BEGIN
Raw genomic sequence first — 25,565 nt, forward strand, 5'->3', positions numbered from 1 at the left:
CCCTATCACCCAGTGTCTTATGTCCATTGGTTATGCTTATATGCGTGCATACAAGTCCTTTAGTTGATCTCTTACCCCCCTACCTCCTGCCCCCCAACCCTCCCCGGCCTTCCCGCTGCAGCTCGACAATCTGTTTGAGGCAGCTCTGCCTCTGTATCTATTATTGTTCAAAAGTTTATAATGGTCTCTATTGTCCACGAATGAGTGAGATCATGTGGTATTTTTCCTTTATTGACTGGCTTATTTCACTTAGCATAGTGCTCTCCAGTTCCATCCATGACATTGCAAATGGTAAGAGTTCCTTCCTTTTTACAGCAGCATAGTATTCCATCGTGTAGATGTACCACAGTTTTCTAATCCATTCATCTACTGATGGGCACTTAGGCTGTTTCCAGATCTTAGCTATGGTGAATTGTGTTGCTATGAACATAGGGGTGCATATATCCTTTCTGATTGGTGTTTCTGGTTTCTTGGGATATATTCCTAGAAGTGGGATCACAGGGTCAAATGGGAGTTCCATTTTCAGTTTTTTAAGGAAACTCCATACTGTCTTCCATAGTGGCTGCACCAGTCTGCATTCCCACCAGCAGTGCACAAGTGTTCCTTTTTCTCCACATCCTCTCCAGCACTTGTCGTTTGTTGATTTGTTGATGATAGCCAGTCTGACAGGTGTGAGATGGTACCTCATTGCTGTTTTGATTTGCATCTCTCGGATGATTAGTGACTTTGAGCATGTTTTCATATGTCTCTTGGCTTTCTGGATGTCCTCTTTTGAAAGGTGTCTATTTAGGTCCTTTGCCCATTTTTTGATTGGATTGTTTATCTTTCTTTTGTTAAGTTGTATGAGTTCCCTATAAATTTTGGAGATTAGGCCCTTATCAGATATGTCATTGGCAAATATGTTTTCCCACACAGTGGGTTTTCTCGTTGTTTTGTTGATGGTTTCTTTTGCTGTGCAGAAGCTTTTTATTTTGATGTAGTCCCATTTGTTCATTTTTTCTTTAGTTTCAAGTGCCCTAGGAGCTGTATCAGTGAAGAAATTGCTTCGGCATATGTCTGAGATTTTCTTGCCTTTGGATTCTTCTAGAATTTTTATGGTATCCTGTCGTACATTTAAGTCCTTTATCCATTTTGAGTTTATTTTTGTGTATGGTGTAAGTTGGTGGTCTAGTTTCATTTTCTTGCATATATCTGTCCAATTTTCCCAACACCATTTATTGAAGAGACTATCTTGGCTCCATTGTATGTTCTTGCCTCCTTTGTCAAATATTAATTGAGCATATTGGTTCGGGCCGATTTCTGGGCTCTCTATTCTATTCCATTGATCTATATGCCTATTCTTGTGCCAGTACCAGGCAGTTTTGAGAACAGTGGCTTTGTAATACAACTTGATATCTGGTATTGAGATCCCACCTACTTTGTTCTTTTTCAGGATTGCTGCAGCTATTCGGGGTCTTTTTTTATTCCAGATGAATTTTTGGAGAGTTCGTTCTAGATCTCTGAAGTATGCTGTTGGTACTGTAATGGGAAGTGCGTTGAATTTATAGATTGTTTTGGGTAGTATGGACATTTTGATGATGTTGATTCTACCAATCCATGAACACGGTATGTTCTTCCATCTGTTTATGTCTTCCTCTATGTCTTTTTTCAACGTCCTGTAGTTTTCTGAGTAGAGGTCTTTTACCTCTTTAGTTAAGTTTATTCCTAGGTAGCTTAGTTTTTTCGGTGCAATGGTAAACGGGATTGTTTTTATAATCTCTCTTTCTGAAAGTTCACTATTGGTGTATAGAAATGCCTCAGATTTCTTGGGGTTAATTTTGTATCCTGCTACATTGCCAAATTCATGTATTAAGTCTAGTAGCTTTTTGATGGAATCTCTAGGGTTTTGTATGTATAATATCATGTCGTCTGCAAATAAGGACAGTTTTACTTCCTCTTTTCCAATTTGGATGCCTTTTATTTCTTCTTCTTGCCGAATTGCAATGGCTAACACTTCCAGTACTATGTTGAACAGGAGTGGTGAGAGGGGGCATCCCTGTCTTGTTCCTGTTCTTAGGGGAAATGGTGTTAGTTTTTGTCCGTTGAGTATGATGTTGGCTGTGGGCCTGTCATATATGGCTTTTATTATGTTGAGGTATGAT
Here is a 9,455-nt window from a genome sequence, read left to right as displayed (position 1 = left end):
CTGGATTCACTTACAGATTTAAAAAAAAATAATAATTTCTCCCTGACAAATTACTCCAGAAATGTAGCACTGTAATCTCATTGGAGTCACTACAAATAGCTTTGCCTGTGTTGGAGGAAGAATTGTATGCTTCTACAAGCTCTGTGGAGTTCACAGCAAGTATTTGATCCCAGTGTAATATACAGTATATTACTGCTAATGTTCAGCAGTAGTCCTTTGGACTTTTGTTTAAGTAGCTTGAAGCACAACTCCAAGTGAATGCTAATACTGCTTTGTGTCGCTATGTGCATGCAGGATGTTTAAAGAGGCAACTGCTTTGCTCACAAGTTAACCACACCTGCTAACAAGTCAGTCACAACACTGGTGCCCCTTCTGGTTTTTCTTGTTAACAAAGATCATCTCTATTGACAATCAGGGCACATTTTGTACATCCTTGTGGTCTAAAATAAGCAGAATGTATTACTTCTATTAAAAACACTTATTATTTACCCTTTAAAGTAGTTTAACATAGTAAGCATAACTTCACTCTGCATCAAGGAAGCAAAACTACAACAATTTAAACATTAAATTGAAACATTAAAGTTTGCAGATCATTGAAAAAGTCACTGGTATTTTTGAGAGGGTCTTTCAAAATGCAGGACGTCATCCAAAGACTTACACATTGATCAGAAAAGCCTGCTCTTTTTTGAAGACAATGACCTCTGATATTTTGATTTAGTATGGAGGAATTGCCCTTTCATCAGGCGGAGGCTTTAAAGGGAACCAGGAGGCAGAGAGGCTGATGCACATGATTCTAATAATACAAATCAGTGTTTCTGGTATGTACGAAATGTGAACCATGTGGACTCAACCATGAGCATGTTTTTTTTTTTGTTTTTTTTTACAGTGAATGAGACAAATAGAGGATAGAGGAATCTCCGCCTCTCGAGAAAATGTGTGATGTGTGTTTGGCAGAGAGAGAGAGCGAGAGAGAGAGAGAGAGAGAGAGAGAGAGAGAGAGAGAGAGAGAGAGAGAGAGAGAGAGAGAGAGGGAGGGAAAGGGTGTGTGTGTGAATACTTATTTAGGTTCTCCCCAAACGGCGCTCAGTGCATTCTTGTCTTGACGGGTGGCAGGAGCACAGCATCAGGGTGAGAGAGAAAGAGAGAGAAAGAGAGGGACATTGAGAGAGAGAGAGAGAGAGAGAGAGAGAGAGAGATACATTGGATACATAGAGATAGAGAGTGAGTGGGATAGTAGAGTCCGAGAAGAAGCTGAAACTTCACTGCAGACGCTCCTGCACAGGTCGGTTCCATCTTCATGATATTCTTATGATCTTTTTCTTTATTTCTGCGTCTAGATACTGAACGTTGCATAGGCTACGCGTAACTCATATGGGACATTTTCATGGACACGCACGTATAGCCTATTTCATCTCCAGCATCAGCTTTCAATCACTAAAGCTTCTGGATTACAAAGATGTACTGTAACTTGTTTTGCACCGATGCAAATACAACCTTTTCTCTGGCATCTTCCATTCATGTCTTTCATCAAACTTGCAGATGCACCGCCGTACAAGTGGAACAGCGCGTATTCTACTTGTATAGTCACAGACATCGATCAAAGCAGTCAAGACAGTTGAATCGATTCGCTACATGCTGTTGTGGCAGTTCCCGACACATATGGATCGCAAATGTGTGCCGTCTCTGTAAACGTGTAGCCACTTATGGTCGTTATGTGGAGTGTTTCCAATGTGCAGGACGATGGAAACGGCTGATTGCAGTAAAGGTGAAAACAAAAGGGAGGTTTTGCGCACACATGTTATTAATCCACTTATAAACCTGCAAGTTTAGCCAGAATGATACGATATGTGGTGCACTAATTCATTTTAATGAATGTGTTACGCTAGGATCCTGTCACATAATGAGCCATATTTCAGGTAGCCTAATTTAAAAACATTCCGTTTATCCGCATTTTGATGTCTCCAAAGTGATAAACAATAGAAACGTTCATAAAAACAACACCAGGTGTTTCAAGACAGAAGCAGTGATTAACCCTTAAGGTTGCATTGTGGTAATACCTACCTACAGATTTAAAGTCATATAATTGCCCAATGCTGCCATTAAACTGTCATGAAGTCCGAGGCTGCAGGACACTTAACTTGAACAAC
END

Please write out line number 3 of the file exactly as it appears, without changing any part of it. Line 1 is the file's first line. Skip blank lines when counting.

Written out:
Here is a 9,455-nt window from a genome sequence, read left to right as displayed (position 1 = left end):